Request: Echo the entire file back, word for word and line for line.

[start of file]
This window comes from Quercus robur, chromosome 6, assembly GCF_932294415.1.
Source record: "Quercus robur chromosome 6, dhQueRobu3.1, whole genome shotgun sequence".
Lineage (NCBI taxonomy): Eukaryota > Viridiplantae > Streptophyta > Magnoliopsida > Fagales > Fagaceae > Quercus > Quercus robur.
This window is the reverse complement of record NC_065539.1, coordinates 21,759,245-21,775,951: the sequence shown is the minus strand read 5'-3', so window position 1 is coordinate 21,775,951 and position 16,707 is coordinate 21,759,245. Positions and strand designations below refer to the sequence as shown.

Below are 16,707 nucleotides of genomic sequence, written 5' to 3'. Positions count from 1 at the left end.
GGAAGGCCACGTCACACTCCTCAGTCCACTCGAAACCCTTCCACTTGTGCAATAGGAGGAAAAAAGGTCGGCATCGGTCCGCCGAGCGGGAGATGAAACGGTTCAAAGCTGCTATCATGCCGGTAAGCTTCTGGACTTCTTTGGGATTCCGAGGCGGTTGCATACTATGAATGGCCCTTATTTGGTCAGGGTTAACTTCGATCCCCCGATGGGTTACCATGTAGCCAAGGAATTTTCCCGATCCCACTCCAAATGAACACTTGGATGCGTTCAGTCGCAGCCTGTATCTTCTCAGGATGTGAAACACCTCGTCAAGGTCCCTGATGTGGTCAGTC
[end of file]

This window comes from Quercus robur, chromosome 6, assembly GCF_932294415.1.
Source record: "Quercus robur chromosome 6, dhQueRobu3.1, whole genome shotgun sequence".
Lineage (NCBI taxonomy): Eukaryota > Viridiplantae > Streptophyta > Magnoliopsida > Fagales > Fagaceae > Quercus > Quercus robur.
This window is the reverse complement of record NC_065539.1, coordinates 21,759,245-21,775,951: the sequence shown is the minus strand read 5'-3', so window position 1 is coordinate 21,775,951 and position 16,707 is coordinate 21,759,245. Positions and strand designations below refer to the sequence as shown.

Below are 16,707 nucleotides of genomic sequence, written 5' to 3'. Positions count from 1 at the left end.
GGAAGGCCACGTCACACTCCTCAGTCCACTCGAAACCCTTCCACTTGTGCAATAGGAGGAAAAAAGGTCGGCATCGGTCCGCCGAGCGGGAGATGAAACGGTTCAAAGCTGCTATCATGCCGGTAAGCTTCTGGACTTCTTTGGGATTCCGAGGCGGTTGCATACTATGAATGGCCCTTATTTGGTCAGGGTTAACTTCGATCCCCCGATGGGTTACCATGTAGCCAAGGAATTTTCCCGATCCCACTCCAAATGAACACTTGGATGCGTTCAGTCGCAGCCTGTATCTTCTCAGGATGTGAAACACCTCGTCAAGGTCCCTGATGTGGTCAGTC